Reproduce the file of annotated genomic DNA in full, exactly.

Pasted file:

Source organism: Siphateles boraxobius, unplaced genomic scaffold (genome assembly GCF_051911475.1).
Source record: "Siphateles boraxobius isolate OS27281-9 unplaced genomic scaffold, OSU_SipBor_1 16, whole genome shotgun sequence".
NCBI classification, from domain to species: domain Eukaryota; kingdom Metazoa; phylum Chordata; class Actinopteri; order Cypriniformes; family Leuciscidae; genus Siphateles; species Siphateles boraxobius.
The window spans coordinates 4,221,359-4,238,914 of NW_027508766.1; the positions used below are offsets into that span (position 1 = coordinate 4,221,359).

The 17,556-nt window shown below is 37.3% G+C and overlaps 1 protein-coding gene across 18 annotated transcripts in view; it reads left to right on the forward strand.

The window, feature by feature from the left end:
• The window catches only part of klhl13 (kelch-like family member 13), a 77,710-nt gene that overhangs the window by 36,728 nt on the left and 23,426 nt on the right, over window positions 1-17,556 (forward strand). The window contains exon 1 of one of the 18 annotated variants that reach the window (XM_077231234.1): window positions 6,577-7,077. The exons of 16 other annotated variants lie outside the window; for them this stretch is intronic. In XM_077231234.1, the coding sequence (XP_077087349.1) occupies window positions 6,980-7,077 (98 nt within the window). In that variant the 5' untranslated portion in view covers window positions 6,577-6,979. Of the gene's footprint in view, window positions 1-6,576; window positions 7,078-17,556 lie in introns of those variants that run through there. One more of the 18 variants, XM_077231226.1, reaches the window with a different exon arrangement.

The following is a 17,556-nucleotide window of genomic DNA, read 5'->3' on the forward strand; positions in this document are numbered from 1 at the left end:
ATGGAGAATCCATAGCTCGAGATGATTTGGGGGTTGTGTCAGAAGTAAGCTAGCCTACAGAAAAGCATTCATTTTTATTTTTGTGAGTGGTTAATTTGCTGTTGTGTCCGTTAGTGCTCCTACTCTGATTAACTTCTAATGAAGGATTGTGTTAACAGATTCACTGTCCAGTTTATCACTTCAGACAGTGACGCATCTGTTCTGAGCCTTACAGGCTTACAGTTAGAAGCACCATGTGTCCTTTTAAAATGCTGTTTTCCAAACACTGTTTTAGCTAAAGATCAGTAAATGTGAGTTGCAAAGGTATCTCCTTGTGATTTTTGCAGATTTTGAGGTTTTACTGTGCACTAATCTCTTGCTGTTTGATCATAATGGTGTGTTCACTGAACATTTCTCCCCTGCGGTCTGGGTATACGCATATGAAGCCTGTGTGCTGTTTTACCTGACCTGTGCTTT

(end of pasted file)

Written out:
Source organism: Siphateles boraxobius, unplaced genomic scaffold (genome assembly GCF_051911475.1).
Source record: "Siphateles boraxobius isolate OS27281-9 unplaced genomic scaffold, OSU_SipBor_1 16, whole genome shotgun sequence".
NCBI classification, from domain to species: domain Eukaryota; kingdom Metazoa; phylum Chordata; class Actinopteri; order Cypriniformes; family Leuciscidae; genus Siphateles; species Siphateles boraxobius.
The window spans coordinates 4,221,359-4,238,914 of NW_027508766.1; the positions used below are offsets into that span (position 1 = coordinate 4,221,359).

The 17,556-nt window shown below is 37.3% G+C and overlaps 1 protein-coding gene across 18 annotated transcripts in view; it reads left to right on the forward strand.

The window, feature by feature from the left end:
• The window catches only part of klhl13 (kelch-like family member 13), a 77,710-nt gene that overhangs the window by 36,728 nt on the left and 23,426 nt on the right, over window positions 1-17,556 (forward strand). The window contains exon 1 of one of the 18 annotated variants that reach the window (XM_077231234.1): window positions 6,577-7,077. The exons of 16 other annotated variants lie outside the window; for them this stretch is intronic. In XM_077231234.1, the coding sequence (XP_077087349.1) occupies window positions 6,980-7,077 (98 nt within the window). In that variant the 5' untranslated portion in view covers window positions 6,577-6,979. Of the gene's footprint in view, window positions 1-6,576; window positions 7,078-17,556 lie in introns of those variants that run through there. One more of the 18 variants, XM_077231226.1, reaches the window with a different exon arrangement.

The following is a 17,556-nucleotide window of genomic DNA, read 5'->3' on the forward strand; positions in this document are numbered from 1 at the left end:
ATGGAGAATCCATAGCTCGAGATGATTTGGGGGTTGTGTCAGAAGTAAGCTAGCCTACAGAAAAGCATTCATTTTTATTTTTGTGAGTGGTTAATTTGCTGTTGTGTCCGTTAGTGCTCCTACTCTGATTAACTTCTAATGAAGGATTGTGTTAACAGATTCACTGTCCAGTTTATCACTTCAGACAGTGACGCATCTGTTCTGAGCCTTACAGGCTTACAGTTAGAAGCACCATGTGTCCTTTTAAAATGCTGTTTTCCAAACACTGTTTTAGCTAAAGATCAGTAAATGTGAGTTGCAAAGGTATCTCCTTGTGATTTTTGCAGATTTTGAGGTTTTACTGTGCACTAATCTCTTGCTGTTTGATCATAATGGTGTGTTCACTGAACATTTCTCCCCTGCGGTCTGGGTATACGCATATGAAGCCTGTGTGCTGTTTTACCTGACCTGTGCTTT